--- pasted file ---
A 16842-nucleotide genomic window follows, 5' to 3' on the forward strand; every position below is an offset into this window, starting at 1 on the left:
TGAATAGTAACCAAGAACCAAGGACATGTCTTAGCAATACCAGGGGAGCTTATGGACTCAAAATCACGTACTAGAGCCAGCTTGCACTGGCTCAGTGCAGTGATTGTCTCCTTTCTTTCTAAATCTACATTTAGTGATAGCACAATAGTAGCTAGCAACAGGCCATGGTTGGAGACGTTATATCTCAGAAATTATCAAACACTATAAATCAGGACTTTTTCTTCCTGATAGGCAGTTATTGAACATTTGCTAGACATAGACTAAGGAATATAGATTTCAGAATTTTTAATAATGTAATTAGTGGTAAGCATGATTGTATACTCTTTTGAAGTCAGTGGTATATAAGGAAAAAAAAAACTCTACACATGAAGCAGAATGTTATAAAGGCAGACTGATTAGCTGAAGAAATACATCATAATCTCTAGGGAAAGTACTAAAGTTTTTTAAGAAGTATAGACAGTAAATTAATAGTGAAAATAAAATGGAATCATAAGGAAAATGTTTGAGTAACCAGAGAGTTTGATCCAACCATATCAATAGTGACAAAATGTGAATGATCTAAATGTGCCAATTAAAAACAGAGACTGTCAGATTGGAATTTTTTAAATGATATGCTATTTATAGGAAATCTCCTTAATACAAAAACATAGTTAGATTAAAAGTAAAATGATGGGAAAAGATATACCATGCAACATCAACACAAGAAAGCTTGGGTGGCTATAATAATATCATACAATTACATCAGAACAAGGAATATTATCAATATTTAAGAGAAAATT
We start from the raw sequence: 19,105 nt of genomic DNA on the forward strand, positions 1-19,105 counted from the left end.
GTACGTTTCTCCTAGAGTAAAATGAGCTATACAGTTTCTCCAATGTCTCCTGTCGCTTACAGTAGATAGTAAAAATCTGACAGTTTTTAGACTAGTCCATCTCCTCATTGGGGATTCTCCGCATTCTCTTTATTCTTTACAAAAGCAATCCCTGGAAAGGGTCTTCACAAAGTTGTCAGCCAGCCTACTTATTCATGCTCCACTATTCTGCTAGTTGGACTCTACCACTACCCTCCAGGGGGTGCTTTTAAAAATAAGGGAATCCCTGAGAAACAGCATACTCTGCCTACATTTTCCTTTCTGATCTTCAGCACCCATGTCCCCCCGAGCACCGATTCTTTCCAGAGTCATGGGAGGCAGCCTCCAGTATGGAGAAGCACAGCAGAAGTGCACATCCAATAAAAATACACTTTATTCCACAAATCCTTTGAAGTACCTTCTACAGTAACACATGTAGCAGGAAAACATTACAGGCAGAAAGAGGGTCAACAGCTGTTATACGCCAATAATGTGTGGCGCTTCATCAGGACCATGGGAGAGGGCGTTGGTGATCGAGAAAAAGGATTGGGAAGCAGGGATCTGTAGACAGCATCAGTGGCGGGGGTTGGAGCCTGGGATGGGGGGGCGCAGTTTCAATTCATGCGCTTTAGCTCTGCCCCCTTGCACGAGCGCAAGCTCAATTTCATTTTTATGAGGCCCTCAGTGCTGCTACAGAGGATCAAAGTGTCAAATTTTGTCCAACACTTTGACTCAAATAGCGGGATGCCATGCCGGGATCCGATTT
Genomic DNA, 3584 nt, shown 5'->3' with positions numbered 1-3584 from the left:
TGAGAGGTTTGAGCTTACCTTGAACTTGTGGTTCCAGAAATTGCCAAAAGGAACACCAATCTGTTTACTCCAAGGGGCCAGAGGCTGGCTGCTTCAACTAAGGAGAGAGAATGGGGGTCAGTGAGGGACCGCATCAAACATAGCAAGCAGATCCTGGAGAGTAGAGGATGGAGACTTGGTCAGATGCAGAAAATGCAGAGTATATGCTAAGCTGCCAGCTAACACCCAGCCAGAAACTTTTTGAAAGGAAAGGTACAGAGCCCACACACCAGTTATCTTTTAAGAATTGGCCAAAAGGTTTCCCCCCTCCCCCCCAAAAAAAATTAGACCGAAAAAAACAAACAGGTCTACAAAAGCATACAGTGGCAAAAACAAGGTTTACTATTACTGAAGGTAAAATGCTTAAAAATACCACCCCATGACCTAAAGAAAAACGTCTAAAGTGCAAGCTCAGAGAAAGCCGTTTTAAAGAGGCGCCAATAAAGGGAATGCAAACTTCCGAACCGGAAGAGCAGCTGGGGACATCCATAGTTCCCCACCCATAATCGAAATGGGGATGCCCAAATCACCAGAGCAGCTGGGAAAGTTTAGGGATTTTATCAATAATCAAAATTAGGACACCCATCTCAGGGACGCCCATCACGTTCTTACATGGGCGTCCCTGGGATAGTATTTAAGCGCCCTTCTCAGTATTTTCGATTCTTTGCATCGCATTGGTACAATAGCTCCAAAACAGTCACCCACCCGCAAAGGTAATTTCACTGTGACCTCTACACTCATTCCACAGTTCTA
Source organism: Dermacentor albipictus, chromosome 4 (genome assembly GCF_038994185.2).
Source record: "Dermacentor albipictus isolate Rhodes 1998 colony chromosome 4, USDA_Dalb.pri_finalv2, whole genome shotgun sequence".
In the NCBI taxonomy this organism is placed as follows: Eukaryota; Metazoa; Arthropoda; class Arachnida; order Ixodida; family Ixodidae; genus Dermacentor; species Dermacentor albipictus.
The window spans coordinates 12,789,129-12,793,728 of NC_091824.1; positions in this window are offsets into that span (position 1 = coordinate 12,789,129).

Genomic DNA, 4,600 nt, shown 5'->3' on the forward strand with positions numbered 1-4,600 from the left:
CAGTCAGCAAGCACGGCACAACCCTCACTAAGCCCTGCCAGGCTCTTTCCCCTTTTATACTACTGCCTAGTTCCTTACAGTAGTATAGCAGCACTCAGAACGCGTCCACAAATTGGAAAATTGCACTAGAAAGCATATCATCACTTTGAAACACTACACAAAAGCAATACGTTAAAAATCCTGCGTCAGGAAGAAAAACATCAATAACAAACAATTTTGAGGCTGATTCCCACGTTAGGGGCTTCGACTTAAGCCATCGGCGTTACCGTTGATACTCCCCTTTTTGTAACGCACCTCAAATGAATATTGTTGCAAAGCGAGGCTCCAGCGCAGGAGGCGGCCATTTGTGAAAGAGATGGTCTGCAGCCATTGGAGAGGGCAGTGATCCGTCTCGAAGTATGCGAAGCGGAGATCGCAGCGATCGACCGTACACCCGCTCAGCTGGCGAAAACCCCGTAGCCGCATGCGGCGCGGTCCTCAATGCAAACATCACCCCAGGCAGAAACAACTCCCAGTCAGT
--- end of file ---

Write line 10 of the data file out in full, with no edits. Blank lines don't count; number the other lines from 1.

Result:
The window spans coordinates 12,789,129-12,793,728 of NC_091824.1; positions in this window are offsets into that span (position 1 = coordinate 12,789,129).